It took 22 holes to do it, but after five long hours, Phil Mickelson was able to walk away with $9 million.
Mickelson beat out Tiger Woods in their highly anticipated duel, dubbed “The Match,” on Friday afternoon at Shadow Creek Golf Course in Las Vegas. The event was a first for the sport of golf, as it was planned to be exclusively shown on pay-per-view for $20. But because of streaming issues, the latter half of the event was shown for free online.
The event saw the two longtime rivals go toe-to-toe for a $9 million purse and the chance to earn lots more thanks to a unique format that allowed them to make side bets for additional money (which would all go to charity). And these were no small wagers, as Mickelson quickly lost $200,000 at the first hole when he failed to birdie while trying to make good on a bet from earlier this week.
“That hurts the pocket!” Woods, 42, said as 48-year-old Mickelson just missed the hole while putting from nine feet away.
Though he didn’t get the start he wanted, Mickelson seemed to keep control of the match as it progressed, largely spurred on by his own steady performance and a lackluster one from Woods until he began heating up in the later holes. Mickelson also made $100,000 back at the fifth hole by landing nearest to the pin after being challenged by Woods.
At the seventh hole, Woods tried to increase his side bet lead by putting $200,000 up for whoever had the best score starting at their second shot. Mickelson tried to negotiate the terms, but passed on the wager when Woods wouldn’t budge. Turns out, the move paid off for Mickelson, since Woods took the lead after his next few hits.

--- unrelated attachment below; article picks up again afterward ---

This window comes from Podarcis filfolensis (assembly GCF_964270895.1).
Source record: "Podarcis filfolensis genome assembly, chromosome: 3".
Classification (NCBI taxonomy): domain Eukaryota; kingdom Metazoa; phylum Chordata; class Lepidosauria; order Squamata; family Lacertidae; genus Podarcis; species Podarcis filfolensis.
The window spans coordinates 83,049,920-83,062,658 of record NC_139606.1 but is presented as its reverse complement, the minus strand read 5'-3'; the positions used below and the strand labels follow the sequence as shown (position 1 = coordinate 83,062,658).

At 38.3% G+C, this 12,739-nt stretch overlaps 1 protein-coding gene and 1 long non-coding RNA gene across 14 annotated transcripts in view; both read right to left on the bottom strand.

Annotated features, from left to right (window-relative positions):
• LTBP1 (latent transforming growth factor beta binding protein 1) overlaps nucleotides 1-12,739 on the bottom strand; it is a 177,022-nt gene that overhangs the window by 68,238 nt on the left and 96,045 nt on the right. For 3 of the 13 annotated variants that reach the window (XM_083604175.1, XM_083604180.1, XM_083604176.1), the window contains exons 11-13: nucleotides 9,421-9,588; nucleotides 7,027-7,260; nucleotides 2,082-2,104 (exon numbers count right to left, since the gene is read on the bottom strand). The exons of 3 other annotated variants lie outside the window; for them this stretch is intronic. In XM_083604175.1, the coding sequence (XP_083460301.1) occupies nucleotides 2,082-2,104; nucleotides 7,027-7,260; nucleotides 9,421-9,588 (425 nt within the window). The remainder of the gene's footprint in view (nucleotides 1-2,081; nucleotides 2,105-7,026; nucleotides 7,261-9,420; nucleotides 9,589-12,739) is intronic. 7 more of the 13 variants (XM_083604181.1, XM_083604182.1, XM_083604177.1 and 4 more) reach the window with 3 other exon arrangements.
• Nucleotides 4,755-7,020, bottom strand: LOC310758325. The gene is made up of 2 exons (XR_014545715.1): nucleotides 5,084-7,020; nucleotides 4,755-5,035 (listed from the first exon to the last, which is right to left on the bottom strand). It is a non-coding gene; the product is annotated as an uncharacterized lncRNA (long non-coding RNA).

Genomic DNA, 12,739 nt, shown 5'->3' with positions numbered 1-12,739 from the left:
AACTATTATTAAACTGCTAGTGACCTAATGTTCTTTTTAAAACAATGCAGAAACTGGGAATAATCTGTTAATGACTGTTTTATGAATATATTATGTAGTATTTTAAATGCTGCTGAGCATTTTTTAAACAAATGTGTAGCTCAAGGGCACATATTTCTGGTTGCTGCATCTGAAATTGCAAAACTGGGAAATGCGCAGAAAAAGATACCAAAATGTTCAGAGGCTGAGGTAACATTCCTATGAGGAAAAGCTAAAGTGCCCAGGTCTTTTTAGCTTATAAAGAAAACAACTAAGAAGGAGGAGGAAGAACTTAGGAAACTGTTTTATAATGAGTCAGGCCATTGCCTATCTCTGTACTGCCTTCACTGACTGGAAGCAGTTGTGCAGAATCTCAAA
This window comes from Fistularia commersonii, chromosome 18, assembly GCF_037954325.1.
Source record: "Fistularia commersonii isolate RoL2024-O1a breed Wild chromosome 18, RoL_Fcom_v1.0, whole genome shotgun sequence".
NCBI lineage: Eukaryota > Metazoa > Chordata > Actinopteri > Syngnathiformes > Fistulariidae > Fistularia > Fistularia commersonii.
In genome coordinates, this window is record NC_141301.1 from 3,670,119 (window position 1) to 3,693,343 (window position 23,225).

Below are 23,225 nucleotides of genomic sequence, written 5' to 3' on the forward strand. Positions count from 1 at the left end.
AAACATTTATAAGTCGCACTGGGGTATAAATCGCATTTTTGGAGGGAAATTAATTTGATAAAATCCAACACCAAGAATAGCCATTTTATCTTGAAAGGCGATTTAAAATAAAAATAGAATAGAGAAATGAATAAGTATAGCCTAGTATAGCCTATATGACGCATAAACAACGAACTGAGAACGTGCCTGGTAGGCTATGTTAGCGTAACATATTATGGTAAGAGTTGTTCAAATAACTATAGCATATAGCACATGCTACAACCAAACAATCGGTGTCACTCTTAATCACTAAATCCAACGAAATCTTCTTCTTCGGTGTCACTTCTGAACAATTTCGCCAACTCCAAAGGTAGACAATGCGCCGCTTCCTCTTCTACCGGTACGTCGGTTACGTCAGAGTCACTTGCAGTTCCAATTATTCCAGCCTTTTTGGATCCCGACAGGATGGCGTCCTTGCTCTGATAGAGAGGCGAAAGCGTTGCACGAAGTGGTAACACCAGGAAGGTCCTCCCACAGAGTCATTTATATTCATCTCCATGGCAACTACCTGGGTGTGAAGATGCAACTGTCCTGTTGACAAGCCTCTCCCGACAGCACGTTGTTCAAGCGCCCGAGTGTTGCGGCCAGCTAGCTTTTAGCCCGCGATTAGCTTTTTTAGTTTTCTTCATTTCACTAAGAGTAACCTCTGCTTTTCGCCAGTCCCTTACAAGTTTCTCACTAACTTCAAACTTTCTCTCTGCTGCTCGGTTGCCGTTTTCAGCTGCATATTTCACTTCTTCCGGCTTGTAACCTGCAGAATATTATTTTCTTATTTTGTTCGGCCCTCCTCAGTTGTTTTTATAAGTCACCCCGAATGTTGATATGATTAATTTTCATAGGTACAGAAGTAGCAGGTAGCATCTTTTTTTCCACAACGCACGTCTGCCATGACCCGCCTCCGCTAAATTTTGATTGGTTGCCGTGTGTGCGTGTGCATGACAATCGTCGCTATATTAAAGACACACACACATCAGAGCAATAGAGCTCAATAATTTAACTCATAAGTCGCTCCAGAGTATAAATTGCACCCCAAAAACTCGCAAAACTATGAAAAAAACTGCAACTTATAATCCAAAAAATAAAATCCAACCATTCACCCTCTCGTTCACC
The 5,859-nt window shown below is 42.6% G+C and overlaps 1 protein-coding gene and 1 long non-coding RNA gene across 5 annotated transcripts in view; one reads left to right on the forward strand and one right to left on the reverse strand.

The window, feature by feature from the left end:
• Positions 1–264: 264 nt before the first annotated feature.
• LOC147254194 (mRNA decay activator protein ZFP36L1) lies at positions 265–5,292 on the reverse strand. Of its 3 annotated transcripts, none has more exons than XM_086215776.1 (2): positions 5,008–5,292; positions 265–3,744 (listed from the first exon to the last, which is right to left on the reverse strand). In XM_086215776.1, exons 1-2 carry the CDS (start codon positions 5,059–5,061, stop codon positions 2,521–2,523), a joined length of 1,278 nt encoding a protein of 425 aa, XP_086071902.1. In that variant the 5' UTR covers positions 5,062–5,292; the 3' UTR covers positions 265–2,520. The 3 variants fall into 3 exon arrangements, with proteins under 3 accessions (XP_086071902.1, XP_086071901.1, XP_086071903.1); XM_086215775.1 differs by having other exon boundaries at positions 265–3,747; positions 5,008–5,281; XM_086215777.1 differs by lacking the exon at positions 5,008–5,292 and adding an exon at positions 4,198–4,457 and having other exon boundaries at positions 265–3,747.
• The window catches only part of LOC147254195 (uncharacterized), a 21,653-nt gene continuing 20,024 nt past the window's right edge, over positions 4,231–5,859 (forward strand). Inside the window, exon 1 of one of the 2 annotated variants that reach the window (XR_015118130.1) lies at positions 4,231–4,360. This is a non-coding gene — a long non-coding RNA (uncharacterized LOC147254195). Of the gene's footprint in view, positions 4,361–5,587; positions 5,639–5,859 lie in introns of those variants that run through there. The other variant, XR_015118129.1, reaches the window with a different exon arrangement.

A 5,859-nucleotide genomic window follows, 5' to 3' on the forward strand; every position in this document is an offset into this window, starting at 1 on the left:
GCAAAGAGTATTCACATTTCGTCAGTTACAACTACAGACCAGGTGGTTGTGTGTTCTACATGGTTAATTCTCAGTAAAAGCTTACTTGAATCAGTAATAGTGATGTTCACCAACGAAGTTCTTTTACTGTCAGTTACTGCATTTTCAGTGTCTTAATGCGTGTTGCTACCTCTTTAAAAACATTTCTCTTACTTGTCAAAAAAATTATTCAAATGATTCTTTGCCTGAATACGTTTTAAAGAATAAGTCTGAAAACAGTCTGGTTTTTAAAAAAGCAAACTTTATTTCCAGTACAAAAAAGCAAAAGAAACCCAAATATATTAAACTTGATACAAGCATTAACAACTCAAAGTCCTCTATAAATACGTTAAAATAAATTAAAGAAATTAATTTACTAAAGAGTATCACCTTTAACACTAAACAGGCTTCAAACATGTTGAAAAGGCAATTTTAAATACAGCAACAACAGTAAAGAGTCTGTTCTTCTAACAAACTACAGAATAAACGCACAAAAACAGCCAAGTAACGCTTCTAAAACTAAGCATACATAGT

The two golfers upped the ante as they approached the ninth hole by betting $100,000 to whoever could make an eagle (a score of two under par for a given hole). After both golfers hit impressive tee shots, Mickelson turned to Woods and said, “Let’s throw another zero on it,” pushing the bet to a million dollars — the largest yet of the match. But both players would come up short for their next shots and neither would win the wager.
Mickelson would go on to win a $300,000 challenge at hole No. 13 for landing closest to the pin.
Both players were squared heading into hole 18 (which was supposed to be the final hole) after Mickelson failed to birdie at No. 17. But that wasn’t enough to decide the match, and the two moved on to the 19th hole, where Woods had a chance to win with a putt that rotated away from the hole just a moment before it seemed to be going in. Mickelson, too, just missed a putt to seal a victory at the 20th hole, and the players moved on to hole No. 21.
At hole 21, Mickelson missed a putt once more, and Woods conceded the hole to move on to No. 22. Woods then missed a chance to birdie, and Mickelson capitalized on the error to win the match.
The face-off between two of the most popular golfers on the planet quickly became a trending topic on social media, but everyone was impressed by the performance halfway through the match. One critic was NBA legend Charles Barkley, who said he could beat both Woods and Mickelson if he were on the course.
“I just want you to know something, America. This is some crappy golf,” Barkley, who was doing commentary for the event, said on live TV. “Y’all know that.”
When told about Barkley’s comment, Woods shot back at Barkley, whose golf swing is famous for all the wrong reasons.
“Well, I like our chances of making contact [with the ball] more than he does!” Woods said while laughing.
Woods has experienced a career resurgence this year by earning his 80th career win at the 2018 Tour championship in Atlanta. Mickelson, too, has experienced a comeback of sorts after he nabbed his first victory in five years in March.